Richard Garth, C.J.
1. We think that the appeal should be dismissed upon this short ground. Three plots of land were let to the defendants under one kabuliat, two of these, they say, they have relinquished, but one they are now admitted to be in possession of.
2. Under these circumstances they have clearly no right to set up as a defence to a suit for the whole rent, that they were induced to enter into the kabuliat by the fraud of the plaintiff.
3. The lease was an entire contract, and the defendants have no right to repudiate one portion of it on the ground of fraud and adhere to the other portion. If the tenancy is to be avoided on the ground of fraud, it must be avoided in toto.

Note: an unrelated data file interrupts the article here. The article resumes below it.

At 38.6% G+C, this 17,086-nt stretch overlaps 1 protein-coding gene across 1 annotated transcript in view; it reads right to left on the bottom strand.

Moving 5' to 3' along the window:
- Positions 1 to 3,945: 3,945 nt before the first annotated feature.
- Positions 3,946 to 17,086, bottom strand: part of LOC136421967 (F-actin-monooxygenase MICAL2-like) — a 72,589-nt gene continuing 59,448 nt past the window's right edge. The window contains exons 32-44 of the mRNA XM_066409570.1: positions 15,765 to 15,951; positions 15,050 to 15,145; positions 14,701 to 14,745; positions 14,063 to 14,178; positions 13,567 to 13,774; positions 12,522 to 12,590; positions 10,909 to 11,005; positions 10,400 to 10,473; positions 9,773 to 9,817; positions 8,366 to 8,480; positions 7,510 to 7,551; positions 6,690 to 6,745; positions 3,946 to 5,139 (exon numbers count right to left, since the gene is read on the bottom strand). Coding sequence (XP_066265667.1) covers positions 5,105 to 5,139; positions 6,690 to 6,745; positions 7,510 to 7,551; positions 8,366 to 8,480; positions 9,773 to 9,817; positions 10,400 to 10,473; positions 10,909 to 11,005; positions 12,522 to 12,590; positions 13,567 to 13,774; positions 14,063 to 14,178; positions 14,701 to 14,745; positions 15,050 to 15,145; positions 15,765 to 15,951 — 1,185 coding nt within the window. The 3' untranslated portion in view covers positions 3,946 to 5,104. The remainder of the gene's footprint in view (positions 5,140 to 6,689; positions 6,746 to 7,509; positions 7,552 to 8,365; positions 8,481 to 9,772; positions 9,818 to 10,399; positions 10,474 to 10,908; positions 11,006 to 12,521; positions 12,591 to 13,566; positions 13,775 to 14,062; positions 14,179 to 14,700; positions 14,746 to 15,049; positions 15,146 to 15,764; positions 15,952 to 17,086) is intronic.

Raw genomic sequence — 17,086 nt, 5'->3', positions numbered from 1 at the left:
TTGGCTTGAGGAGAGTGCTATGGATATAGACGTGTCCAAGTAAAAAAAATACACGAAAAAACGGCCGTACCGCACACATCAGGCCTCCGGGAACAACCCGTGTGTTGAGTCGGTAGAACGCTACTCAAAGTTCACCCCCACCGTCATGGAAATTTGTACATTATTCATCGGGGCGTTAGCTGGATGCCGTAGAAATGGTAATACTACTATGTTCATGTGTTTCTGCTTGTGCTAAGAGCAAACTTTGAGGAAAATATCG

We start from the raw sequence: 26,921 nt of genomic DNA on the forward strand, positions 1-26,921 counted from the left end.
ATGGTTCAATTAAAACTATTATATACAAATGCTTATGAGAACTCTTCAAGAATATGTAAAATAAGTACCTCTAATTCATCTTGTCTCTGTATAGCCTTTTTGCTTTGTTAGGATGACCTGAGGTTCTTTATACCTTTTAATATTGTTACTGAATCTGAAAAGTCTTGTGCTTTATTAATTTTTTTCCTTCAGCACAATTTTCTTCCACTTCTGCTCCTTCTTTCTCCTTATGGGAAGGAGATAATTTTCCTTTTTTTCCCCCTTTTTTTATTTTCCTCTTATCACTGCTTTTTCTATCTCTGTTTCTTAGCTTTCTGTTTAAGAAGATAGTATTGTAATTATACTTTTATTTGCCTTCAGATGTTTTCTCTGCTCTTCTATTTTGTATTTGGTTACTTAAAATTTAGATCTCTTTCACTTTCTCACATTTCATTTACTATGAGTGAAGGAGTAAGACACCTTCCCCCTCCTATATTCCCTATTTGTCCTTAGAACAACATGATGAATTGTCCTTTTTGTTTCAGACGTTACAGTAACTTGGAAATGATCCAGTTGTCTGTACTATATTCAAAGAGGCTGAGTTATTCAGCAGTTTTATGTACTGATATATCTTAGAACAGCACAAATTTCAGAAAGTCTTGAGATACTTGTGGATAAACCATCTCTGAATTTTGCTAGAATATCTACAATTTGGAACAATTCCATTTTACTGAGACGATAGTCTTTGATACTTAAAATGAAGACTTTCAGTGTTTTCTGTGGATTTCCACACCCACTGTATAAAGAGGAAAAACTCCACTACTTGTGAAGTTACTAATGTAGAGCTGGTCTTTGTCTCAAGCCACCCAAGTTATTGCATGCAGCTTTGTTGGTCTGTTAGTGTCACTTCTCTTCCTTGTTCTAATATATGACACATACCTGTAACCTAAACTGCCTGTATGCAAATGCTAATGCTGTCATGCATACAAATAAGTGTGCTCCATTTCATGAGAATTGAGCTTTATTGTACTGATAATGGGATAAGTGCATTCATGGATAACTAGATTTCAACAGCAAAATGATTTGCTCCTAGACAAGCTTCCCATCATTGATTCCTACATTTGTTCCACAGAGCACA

4. If they wished to set up the defence upon which they now rely, they should have relinquished the whole of the land covered by the kabuliat.
5. If, on the other hand, they wished to have their contract of tenancy rectified or altered, they should have brought a suit for that purpose. They would have their remedy under Section 31 of the Specific Relief Act.
6. But then it is said by the pleader for the appellants, that the defendants are holding the piece of land which they have retained, not under the case, but under a different title; but this does not appear upon the record, and the pleader has been unable to show us that he has any real ground for that contention.
7. We think, therefore, that, as a matter of law, the learned Judge was perfectly right.
8. The appeal is dismissed with costs.